Healthcare activist Donna Smith of the California Nurses Association asks in a recent essay: of what value is private health insurance? The answer is, none. Private insurance by itself doesn’t provide the medical care. It certainly doesn’t make our care cheaper. It turns something valuable – our health – into a commodity. It’s simply a racket.
And yet we keep the idea of private health insurance around, despite the fact that the insurance companies keep ripping us off. Just last week, the California Department of Managed Care fined seven of the state’s largest insurers $5 million for not paying doctors and hospitals fairly. The companies included the usual suspects in corporate healthcare malfeasance: Anthem Blue Cross, Blue Shield, United/PacifiCare, Kaiser, HealthNet, Cigna and Aetna.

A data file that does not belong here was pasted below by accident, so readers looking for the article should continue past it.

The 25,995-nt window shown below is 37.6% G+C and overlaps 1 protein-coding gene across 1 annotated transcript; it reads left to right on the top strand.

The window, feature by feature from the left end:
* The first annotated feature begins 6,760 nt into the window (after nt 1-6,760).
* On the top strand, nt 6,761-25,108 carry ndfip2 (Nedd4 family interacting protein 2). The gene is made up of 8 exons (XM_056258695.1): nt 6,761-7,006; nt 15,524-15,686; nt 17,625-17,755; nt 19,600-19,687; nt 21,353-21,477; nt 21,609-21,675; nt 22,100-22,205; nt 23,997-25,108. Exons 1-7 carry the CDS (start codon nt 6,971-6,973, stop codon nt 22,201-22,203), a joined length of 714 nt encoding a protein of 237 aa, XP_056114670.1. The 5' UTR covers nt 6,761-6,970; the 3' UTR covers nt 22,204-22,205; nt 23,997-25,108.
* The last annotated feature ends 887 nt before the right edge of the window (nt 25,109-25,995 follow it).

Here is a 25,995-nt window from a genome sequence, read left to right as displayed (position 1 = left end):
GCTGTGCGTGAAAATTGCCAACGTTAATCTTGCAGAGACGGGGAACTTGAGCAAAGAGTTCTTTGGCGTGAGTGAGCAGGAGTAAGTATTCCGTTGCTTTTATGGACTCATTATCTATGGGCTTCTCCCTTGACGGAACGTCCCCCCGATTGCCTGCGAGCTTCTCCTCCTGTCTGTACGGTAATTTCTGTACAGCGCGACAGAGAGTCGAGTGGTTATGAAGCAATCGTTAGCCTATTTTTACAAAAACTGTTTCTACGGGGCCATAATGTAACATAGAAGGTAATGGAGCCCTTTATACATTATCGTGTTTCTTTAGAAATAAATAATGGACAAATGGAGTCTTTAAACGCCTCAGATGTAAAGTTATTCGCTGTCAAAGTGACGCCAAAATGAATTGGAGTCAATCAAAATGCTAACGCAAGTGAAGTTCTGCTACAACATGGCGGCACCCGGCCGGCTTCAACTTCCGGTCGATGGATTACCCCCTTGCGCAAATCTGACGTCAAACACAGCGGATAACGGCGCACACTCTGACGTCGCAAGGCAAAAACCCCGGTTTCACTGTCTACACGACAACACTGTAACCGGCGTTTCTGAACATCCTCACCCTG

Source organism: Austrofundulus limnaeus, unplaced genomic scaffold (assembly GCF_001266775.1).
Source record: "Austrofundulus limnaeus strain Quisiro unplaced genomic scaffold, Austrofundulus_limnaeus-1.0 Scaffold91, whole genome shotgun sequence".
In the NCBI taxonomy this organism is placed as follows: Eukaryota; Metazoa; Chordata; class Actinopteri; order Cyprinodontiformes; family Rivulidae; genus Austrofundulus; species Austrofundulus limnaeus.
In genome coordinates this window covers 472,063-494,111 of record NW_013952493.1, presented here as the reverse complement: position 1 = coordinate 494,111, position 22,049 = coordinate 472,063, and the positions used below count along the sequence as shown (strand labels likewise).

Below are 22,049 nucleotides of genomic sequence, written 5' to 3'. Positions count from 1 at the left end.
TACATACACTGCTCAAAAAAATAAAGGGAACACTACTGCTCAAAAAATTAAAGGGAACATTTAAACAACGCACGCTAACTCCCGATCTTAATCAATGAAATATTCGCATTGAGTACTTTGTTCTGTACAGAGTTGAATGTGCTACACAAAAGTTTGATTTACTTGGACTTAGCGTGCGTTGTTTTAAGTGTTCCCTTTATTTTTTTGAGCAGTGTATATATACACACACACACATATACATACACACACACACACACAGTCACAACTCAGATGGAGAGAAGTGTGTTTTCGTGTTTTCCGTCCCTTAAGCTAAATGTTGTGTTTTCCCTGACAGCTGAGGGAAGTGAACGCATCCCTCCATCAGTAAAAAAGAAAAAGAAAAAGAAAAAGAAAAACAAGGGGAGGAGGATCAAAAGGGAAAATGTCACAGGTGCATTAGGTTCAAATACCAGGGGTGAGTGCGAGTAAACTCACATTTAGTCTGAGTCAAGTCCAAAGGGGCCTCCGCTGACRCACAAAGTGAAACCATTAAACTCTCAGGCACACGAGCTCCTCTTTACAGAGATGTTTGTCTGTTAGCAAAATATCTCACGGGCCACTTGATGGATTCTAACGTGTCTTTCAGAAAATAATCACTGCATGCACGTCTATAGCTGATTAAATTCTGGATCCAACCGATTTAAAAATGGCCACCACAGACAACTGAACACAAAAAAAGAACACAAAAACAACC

Meanwhile, California employers have seen costs for health insurance increase almost by half over the last six years. For the majority of Californians who get their insurance through their job, that means taking on more of the financial burden by forgoing higher wages, or seeing their employers drop their coverage altogether. Workers continue to pay more for less coverage.
So why as a society do we allow this product to exist when it doesn’t give us much of anything in return?